September 21, 2017
I started coding in R in 2015. I was pretty new to coding and especially, data science. I had heard of packages like ggplot2 and dplyr but I assumed they were packages that you learned once you learned the basics of R. ggplot2 seemed tough with words like geoms and aes and dplyr with the dangerous looking %>%. For a year and half, I never made an effort to learn new tools no matter how much I strugglled with base R (and to be honest, never really learnt that properly either).
That was a costly one and half years, I wasted. If I had started with r4ds back then, my data science journey would have been so much more rapid, so much more oriented. The thing with tools of the tidyverse is that they are feed off each other. You learn one tool and you automatically have a headstart when you learn another. They are designed to work with each other. With simply no other tool but dplyr, I could take care of the daily data wrangling and with ggplot2, I could actually compose plots. It almost felt like a superpower. Then the tidyr functions, spread and gather. More importantly, the idea of tidy data.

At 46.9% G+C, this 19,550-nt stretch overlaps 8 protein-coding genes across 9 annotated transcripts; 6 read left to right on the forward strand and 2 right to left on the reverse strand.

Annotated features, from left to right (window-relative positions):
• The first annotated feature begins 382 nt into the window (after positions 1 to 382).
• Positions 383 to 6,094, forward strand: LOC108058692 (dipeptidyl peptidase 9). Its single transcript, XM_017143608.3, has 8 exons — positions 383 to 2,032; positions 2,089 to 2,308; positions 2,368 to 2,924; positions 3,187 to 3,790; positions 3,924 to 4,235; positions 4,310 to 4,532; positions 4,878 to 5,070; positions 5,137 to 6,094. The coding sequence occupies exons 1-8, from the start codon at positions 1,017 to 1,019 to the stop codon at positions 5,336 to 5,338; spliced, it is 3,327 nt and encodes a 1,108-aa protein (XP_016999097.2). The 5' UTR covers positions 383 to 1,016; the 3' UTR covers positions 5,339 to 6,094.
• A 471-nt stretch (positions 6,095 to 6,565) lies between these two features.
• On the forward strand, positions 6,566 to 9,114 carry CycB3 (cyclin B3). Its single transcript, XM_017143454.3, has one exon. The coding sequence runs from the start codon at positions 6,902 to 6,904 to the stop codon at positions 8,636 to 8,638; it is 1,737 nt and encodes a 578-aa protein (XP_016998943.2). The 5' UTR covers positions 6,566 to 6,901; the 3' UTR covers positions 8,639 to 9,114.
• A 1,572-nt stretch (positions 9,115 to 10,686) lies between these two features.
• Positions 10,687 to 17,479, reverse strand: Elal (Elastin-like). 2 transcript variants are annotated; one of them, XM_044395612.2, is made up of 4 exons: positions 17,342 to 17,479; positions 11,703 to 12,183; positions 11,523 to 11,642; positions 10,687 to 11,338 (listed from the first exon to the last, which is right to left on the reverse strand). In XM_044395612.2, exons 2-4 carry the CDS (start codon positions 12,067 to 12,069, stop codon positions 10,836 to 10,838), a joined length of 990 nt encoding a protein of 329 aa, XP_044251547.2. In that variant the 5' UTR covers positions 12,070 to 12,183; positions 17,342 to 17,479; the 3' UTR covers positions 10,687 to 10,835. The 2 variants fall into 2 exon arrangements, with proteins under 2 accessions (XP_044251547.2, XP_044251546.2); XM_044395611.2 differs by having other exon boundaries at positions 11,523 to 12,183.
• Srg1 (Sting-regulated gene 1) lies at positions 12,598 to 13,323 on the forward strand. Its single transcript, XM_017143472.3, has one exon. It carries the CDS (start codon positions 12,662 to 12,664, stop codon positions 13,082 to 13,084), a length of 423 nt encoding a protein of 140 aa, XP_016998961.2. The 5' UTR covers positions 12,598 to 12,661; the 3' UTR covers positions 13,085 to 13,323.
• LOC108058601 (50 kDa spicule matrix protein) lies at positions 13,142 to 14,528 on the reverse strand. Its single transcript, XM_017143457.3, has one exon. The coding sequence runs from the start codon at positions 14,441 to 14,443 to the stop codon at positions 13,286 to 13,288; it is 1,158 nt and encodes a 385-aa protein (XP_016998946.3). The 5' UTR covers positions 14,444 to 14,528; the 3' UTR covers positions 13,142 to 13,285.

I still clinged on to the apply family of functions. Not that they are inferior or that map is superior. It’s just that map is easier in terms of organizing your thoughts in an analytical workflow. I truly saw the potential of functional programming where with a few lines of code, you can achieve what you would with a clunky for loop, in a way I never did with apply. It actually paved the way for easy list dataframes. I heavily used this paradigm for a package, approxmapR that I wrote. The thing with dataframes is that they fit into a nice semantic model in terms of thinking and it is easier to organize your thinking in a tabular fashion that if it is scattered throughout.
However, R’s machine learning ecosystem is so disorganized in comparison with python’s beautifully centralized scikit-learn package. NOT! I came across caret recently (Okay, that’s a lie). I gathered myself to learn caret recently. And what a beautiful package it is! To learn caret with Max Kuhn’s (the package author) book Applied Predictive Modeling has opened me up to a world of machine learning possibilites. It is incredibly powerful and that’s coming from a person who barely knows 20% of the functionality in caret.
I saw a post recently that combines the best of both these incredible worlds: pur-r-ify-your-carets. It shows the tremendous amount of possibility in R when you combine powerful tools.
To a person who’s starting out in Data Science and who’s chosen R, I’d like to share a few suggestions in terms of tools and thinking
Cheers! Happy hacking!